Israel begins its war on cash

Starting August 1, Israelis will not be able to make cash and bank check payments above 6,000 Shekels. According to the country’s Tax Authority, the law is meant to combat tax non-compliance, organized crime, and money laundering.

“We want the public to reduce the use of cash money,” said Tamar Bracha of Israel’s Tax Authority, speaking to The Media Line. “The goal is to reduce cash fluidity in the market, mainly because crime organizations tend to rely on cash. By limiting the use of it, criminal activity is much harder to carry out.”

But some critics have rejected the argument that the law reduces cash in the market.

“We were in the discussions about the bill. The data we brought showed that since the first phase of the law was in effect, the amount of cash on the market only increased. So clearly, something’s not working,” said Uri Goldman, a lawyer who represented plaintiffs who opposed the law in 2018.

Goldman further noted that over one million people in Israel do not have bank accounts. As such the law “would prevent them from conducting any business and would, practically, turn 10% of the population to criminals.”

The new law prevents cash and bank check payments over 6,000 Shekel to a business. Transactions between citizens (not business) are limited to 15,000 Shekel.

There are two exceptions to the law; transactions with Palestinians in the West Bank and charitable institutions.

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The untouchable ally: US government lets Israel off the hook in the case of Palestinian-American journalist’s death

The US State Department’s press release on Washington’s investigation into the killing of Palestinian-American journalist Shireen Abu Akleh has sparked outrage and triggered accusations of a whitewash.

Almost two months after the murder of the veteran Al-Jazeera reporter, Washington announced that an investigation by the US Security Coordinator (USSC) had concluded that Israeli gunfire was “likely responsible.” However, the statement asserted that the evidence was inconclusive and it could not say that Israeli forces were to blame, contradicting various other reports which had concluded the opposite. The US government also claimed that there is “no reason to believe” that the killing was intentional and instead was likely “the result of tragic circumstances,” to which Israel’s top human rights group B’Tselem responded by calling the investigation a “whitewash.”

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New Israeli military technology allows operators to ‘see through walls’

New Israeli military technology allows users to detect objects and people behind walls by using an AI-based tracking algorithm, according to a report.

The Xaver 1000, produced by the Israeli imaging solutions company Camero-Tech, was unveiled for the first time at the Eurosatury 2022 exhibition in Paris, France. 

It’s part of the “See Through Walls” family of products which, according to the company, provide real-time information on objects and people concealed behind walls.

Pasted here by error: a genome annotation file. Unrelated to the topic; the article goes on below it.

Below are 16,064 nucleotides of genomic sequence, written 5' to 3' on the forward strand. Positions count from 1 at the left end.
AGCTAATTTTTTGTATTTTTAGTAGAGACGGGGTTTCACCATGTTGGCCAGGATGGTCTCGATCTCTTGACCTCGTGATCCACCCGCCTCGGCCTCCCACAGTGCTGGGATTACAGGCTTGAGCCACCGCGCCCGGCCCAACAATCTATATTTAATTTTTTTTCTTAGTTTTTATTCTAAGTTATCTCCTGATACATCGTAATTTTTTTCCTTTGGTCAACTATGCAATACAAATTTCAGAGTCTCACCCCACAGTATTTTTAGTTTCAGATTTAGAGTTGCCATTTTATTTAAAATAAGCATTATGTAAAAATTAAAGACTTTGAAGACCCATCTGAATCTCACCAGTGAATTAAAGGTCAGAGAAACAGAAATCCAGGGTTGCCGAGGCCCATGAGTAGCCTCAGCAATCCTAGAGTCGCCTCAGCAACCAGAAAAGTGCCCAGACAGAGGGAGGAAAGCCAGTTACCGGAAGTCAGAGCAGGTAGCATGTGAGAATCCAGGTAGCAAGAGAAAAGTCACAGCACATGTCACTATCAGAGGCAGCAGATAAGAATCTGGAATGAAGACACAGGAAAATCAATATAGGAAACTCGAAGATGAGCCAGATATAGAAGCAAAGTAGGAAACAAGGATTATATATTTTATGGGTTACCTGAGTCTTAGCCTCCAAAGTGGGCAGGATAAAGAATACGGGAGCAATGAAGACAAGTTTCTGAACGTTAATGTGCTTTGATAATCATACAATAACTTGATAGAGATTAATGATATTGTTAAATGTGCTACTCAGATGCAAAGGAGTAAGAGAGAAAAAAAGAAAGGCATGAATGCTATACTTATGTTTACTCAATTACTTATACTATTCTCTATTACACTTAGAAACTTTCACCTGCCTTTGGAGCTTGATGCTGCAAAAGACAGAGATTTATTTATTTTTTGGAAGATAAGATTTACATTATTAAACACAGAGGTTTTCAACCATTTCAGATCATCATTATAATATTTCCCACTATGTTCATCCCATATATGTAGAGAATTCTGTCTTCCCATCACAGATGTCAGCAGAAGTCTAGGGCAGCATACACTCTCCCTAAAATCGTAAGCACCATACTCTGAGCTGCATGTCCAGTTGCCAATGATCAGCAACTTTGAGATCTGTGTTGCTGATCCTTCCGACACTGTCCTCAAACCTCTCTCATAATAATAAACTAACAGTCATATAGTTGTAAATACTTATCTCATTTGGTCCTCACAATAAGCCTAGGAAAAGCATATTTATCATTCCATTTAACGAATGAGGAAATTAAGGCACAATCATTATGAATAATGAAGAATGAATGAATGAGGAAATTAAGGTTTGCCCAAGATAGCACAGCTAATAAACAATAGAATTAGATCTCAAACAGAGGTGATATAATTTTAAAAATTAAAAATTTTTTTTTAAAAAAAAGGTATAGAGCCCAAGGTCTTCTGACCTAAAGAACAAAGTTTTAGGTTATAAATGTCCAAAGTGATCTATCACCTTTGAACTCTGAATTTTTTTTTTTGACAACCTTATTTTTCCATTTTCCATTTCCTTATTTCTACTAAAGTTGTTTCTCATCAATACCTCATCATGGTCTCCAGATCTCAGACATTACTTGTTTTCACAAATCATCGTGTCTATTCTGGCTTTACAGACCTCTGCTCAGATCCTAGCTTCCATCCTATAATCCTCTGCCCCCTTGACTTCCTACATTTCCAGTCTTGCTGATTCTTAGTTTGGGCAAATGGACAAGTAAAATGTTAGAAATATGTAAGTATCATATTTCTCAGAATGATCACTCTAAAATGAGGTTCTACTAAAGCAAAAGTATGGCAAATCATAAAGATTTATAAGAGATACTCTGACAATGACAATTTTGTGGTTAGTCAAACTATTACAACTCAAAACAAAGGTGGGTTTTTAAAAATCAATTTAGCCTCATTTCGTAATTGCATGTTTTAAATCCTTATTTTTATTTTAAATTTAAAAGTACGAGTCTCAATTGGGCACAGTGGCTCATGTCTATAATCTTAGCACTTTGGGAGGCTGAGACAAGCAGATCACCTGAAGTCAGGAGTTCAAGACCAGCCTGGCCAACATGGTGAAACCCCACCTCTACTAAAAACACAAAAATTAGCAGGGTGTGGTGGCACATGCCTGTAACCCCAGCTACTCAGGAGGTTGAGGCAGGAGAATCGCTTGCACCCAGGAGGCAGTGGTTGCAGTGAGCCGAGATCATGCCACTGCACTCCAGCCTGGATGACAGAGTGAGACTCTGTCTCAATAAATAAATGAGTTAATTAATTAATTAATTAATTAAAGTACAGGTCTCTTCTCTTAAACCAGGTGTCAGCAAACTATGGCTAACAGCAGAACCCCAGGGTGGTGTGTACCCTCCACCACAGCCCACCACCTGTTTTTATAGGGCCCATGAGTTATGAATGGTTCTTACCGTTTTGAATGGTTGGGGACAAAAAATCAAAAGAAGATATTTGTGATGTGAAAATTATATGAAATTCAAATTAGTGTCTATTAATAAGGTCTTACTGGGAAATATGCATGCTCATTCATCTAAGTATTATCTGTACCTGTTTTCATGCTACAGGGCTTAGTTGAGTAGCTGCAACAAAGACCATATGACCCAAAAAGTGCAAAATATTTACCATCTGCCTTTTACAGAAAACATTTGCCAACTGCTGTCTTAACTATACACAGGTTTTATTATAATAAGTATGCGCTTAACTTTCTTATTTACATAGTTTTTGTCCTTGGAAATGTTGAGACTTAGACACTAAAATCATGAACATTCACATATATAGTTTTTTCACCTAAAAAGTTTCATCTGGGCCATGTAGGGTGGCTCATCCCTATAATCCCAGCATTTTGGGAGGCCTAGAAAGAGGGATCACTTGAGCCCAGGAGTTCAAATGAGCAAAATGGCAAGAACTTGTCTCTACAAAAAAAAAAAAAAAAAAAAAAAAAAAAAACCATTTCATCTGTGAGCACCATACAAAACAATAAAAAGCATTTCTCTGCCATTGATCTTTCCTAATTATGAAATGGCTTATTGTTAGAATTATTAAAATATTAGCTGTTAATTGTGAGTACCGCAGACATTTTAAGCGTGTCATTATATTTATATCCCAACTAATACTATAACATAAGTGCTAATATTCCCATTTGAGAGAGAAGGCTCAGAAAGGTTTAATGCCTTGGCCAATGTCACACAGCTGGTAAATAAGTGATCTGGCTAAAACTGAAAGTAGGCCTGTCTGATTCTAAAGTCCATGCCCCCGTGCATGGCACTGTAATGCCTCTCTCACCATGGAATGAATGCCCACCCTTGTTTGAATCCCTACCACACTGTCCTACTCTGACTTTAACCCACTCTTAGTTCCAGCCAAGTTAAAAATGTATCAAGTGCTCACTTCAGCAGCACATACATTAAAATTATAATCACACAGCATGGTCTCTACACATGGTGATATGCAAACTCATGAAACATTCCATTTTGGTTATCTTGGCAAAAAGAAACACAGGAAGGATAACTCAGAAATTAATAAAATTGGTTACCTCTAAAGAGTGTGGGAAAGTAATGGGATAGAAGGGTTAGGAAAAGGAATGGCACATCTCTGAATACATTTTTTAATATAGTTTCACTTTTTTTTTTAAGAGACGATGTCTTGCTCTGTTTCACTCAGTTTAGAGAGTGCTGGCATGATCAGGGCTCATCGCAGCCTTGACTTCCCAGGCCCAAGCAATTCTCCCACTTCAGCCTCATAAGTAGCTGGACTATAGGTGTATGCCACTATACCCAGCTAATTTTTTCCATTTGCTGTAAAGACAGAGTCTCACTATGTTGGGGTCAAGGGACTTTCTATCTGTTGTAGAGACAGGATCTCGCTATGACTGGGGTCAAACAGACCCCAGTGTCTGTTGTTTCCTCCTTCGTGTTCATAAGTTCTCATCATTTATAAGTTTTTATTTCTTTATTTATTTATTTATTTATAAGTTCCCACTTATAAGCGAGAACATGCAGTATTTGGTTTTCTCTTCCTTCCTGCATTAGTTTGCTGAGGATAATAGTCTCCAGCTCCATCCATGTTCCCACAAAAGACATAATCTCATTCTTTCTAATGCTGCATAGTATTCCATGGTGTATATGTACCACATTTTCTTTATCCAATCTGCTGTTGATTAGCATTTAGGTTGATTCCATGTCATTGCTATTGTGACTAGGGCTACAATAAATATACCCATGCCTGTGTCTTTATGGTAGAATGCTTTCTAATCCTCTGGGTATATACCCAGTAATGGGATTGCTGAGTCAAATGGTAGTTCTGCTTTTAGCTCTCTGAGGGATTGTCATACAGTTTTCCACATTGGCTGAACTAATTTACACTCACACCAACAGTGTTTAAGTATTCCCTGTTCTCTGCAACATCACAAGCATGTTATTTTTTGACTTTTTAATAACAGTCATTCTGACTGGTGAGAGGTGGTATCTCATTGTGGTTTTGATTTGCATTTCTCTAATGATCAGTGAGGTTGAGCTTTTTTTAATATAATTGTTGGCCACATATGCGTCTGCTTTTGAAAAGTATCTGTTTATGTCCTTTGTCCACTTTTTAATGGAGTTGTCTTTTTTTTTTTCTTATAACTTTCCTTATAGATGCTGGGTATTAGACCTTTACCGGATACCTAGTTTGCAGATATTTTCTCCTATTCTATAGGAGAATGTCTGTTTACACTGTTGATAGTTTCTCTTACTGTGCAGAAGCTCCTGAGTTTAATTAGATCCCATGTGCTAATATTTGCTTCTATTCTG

Camero-Tech claims the new XAVER-1000 is an “essential system” for militaries, law enforcement, intelligence units, and search and rescue teams.

The company said it is a new tool for tactical operations, as it can detect the presence of life in rooms, the number of people and their distance from the system, target height and orientation, and the general layout of a space.

The technology can display live objects, behind walls, in such high resolution that it can detect whether a person is sitting, standing, or lying down, even if they have been motionless for a significant period. Specific body parts are also detectable, the company said.

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US Secretly Reviews & Approves Many Israeli Airstrikes In Syria

According to a report from The Wall Street Journal, Israel has been secretly coordinating with the US on many of its airstrikes in Syria, and senior officials at US Central Command have reviewed and approved many plans in recent years.

Israel frequently bombs Syria and frames the operations as strikes against Iran or Hezbollah, although the air raids often kill Syrian government troops and members of Iraq’s Shia militias. The latest Israeli airstrikes on Syria disabled the Damascus International Airport, marking a significant escalation in the air campaign.

Current and former officials told the Journal that the main focus of the coordination is on airstrikes that pass near al-Tanf garrison, a US military base in southern Syria near the border with Jordan. The officials said that the “vast majority” of the strikes passing through that area had been approved by the US.

The Israelis started flying airstrikes near al-Tanf in 2017 to avoid Syrian air defenses. The officials said that Israel notifies CENTCOM of its plans ahead of time. The command conducts a review of the operation and also notifies the secretary of defense and joint chiefs chairman. Israel has also notified Russian forces at the Khmeimim Air Base in western Syria of planned strikes.